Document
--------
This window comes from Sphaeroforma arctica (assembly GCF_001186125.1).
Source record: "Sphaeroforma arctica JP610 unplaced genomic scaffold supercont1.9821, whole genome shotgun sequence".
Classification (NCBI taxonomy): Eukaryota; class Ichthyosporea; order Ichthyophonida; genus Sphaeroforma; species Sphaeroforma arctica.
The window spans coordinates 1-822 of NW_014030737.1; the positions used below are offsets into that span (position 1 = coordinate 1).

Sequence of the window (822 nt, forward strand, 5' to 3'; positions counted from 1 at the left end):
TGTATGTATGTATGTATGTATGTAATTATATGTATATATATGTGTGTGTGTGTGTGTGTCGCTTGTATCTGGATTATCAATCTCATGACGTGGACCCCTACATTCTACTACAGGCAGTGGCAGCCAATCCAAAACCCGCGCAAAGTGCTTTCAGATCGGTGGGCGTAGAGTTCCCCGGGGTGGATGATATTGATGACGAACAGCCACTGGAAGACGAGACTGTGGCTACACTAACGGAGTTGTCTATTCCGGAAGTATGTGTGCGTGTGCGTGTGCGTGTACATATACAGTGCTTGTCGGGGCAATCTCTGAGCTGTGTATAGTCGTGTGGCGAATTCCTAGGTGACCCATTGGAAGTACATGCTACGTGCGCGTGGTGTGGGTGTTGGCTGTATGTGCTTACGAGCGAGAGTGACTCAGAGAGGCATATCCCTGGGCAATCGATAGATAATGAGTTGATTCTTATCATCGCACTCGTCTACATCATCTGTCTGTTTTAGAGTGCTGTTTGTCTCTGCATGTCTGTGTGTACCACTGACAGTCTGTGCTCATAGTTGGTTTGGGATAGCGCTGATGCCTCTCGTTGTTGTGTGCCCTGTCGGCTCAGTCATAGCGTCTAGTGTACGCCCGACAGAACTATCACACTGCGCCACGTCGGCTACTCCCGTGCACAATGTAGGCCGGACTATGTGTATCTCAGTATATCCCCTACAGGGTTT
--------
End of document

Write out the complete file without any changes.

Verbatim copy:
This window comes from Sphaeroforma arctica (assembly GCF_001186125.1).
Source record: "Sphaeroforma arctica JP610 unplaced genomic scaffold supercont1.9821, whole genome shotgun sequence".
Classification (NCBI taxonomy): Eukaryota; class Ichthyosporea; order Ichthyophonida; genus Sphaeroforma; species Sphaeroforma arctica.
The window spans coordinates 1-822 of NW_014030737.1; the positions used below are offsets into that span (position 1 = coordinate 1).

Sequence of the window (822 nt, forward strand, 5' to 3'; positions counted from 1 at the left end):
TGTATGTATGTATGTATGTATGTAATTATATGTATATATATGTGTGTGTGTGTGTGTGTCGCTTGTATCTGGATTATCAATCTCATGACGTGGACCCCTACATTCTACTACAGGCAGTGGCAGCCAATCCAAAACCCGCGCAAAGTGCTTTCAGATCGGTGGGCGTAGAGTTCCCCGGGGTGGATGATATTGATGACGAACAGCCACTGGAAGACGAGACTGTGGCTACACTAACGGAGTTGTCTATTCCGGAAGTATGTGTGCGTGTGCGTGTGCGTGTACATATACAGTGCTTGTCGGGGCAATCTCTGAGCTGTGTATAGTCGTGTGGCGAATTCCTAGGTGACCCATTGGAAGTACATGCTACGTGCGCGTGGTGTGGGTGTTGGCTGTATGTGCTTACGAGCGAGAGTGACTCAGAGAGGCATATCCCTGGGCAATCGATAGATAATGAGTTGATTCTTATCATCGCACTCGTCTACATCATCTGTCTGTTTTAGAGTGCTGTTTGTCTCTGCATGTCTGTGTGTACCACTGACAGTCTGTGCTCATAGTTGGTTTGGGATAGCGCTGATGCCTCTCGTTGTTGTGTGCCCTGTCGGCTCAGTCATAGCGTCTAGTGTACGCCCGACAGAACTATCACACTGCGCCACGTCGGCTACTCCCGTGCACAATGTAGGCCGGACTATGTGTATCTCAGTATATCCCCTACAGGGTTT